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Jennifer Garner opens up about tabloid scrutiny of marriage and separation

Preview: Jennifer Garner on pressure from tabloids
Preview: Jennifer Garner on pressure from tabloids 00:33

Much of actress Jennifer Garner's adult life – especially her marriage, and then breakup, with actor-director Ben Affleck – has played out in the tabloid gossip columns. That intense scrutiny puts intense pressure on the private lives of those being covered, Garner tells Conor Knighton, in an interview to be aired on CBS' "Sunday Morning" July 15.

Garner tells Knighton that for a solid decade there were five or six cars – sometimes as many as 15 to 20 on weekends – parked outside of her home, their occupants all looking for some information on the family.

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"And looking back on that," she said, "I really feel the stress of it. I really, I could cry talking about it."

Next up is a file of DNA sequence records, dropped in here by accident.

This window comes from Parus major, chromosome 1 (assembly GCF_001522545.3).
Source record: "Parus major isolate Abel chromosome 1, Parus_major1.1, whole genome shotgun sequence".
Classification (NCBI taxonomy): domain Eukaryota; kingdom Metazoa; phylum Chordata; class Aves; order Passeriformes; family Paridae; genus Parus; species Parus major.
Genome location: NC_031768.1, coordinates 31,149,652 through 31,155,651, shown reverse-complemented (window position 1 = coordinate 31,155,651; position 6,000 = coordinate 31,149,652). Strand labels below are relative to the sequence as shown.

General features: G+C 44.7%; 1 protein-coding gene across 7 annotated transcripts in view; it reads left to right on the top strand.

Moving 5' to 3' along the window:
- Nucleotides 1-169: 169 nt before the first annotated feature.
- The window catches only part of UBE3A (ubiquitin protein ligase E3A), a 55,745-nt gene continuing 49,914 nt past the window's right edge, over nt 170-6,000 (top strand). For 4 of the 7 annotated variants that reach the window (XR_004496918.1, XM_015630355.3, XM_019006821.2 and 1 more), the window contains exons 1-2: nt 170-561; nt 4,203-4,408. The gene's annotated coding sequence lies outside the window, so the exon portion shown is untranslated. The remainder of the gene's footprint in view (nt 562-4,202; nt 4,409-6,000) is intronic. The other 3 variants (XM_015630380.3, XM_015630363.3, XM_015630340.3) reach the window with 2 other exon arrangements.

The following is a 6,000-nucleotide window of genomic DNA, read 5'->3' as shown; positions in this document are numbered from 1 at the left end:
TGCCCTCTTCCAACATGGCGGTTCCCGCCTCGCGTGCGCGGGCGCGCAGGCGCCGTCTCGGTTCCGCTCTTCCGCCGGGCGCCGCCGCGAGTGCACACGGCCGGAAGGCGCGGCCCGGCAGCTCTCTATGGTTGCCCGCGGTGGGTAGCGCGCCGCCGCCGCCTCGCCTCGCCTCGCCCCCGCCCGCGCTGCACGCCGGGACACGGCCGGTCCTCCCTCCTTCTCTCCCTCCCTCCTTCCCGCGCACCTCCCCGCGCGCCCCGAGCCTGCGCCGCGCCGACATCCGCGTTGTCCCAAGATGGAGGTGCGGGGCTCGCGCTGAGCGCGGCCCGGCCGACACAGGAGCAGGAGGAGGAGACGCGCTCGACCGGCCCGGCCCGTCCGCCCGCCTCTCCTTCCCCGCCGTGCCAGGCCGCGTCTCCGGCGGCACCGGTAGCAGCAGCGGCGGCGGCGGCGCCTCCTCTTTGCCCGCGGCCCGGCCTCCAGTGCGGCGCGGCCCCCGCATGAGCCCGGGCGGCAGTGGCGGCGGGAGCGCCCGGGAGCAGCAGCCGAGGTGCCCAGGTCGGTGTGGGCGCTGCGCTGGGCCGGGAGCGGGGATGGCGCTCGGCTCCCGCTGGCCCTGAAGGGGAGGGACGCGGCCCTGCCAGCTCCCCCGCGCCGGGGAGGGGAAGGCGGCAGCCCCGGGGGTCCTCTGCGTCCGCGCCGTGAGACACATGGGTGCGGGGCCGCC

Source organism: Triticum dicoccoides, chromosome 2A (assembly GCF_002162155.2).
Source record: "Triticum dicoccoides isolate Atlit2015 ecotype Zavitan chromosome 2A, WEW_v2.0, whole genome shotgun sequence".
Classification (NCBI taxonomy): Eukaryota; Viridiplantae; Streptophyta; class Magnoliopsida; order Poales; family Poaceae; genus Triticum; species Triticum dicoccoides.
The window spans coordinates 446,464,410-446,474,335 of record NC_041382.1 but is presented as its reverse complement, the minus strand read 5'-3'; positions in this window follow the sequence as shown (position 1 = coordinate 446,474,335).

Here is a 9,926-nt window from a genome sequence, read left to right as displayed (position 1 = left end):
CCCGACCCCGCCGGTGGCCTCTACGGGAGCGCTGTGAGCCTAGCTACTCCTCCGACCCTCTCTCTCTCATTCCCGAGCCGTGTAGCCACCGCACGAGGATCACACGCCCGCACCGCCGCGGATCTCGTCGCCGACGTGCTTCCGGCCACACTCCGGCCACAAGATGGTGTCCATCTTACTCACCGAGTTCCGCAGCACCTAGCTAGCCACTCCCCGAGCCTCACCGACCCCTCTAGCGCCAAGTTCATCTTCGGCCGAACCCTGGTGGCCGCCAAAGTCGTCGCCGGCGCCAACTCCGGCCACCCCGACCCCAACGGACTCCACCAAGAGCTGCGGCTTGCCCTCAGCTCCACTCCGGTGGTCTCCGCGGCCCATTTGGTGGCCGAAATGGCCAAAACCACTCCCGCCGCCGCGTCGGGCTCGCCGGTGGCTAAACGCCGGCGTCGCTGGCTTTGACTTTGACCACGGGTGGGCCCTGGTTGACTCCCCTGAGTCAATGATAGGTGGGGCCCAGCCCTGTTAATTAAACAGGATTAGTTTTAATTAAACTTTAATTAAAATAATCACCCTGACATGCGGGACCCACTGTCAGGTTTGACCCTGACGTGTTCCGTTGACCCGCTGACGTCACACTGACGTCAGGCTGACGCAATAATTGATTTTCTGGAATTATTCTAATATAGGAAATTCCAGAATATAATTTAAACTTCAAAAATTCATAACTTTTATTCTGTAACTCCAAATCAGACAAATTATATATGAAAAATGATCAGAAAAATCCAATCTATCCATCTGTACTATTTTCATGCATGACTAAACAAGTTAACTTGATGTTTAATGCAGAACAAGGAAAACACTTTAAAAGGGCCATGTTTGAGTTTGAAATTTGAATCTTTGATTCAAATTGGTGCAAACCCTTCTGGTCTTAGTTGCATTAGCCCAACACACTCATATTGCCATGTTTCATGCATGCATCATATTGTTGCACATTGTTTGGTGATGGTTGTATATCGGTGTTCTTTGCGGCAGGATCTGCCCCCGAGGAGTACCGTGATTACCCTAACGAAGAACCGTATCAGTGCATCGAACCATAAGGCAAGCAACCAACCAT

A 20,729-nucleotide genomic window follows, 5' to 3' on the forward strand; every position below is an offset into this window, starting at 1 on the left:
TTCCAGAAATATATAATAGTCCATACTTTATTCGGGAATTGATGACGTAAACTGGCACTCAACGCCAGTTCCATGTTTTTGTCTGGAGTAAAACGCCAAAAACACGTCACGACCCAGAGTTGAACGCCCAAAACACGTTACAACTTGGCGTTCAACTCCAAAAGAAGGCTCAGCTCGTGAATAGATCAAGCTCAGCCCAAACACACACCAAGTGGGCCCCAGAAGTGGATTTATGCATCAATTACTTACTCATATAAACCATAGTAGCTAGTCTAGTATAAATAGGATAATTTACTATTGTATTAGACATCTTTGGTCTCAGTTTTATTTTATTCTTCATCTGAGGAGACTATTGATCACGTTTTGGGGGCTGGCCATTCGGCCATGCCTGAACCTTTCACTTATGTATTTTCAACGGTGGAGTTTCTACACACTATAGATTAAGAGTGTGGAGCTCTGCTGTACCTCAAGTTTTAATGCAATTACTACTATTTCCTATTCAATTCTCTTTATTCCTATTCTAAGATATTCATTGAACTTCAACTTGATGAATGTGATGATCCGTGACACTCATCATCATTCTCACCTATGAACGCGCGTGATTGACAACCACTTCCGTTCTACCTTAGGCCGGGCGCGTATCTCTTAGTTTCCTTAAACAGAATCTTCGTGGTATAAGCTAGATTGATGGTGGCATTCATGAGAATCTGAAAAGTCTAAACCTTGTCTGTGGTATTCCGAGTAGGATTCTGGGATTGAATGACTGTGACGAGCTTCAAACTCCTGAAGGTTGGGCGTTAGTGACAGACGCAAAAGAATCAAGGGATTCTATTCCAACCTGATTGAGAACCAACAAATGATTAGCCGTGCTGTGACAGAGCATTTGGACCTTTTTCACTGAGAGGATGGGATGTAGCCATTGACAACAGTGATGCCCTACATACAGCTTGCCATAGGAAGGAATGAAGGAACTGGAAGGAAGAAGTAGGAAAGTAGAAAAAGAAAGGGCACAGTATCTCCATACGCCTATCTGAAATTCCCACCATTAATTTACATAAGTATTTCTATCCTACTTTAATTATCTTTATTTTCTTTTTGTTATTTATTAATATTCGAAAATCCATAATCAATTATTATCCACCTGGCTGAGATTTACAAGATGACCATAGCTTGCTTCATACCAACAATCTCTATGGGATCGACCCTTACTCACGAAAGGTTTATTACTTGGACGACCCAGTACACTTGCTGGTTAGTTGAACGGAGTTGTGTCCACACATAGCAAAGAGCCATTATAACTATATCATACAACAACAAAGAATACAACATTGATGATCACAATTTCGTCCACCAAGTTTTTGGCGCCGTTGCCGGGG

Garner and Affleck were married for a decade before they separated in 2015. Yet even now, three years later, the coverage continues.

"What I think I've learned is that the scrutiny in your private life puts a pressure to make something happen," Garner said. "You feel a pressure to hurry up and get married, 'cause you think that'll end the Are they engaged? Are they not? [talk]. 

"And that's true in the reverse, as well. If there is any inkling of trouble, or if the tabloids decide there's trouble, it can create trouble.

"But to be honest, public scrutiny, everyone says, 'Oh, you've had to go through this in public.' The public isn't what's hard. What's hard is going through it."

Conor Knighton interviews fellow Charleston, W.Va. native Jennifer Garner for "Sunday Morning." CBS News

These days, besides acting, Garner is focused on her children, being a mother, and her family farm in Oklahoma, which is being used to create ingredients for Once Upon a Farm, an organic, fresh baby food company she co-founded. She tells Knighton her goal is to get quality food into the homes of busy parents. In the process, she's bringing new life to the farm where her mother grew up and her uncle still lives.

"Well, first of all, if I had any idea how happy it would make my mom to be part of bringing this little farm back to life, I would have done it ten times over," she said. "But your family just has a connection to the land that has raised them. And I just wanted to be connected. I wanted the business to be connected to my family."

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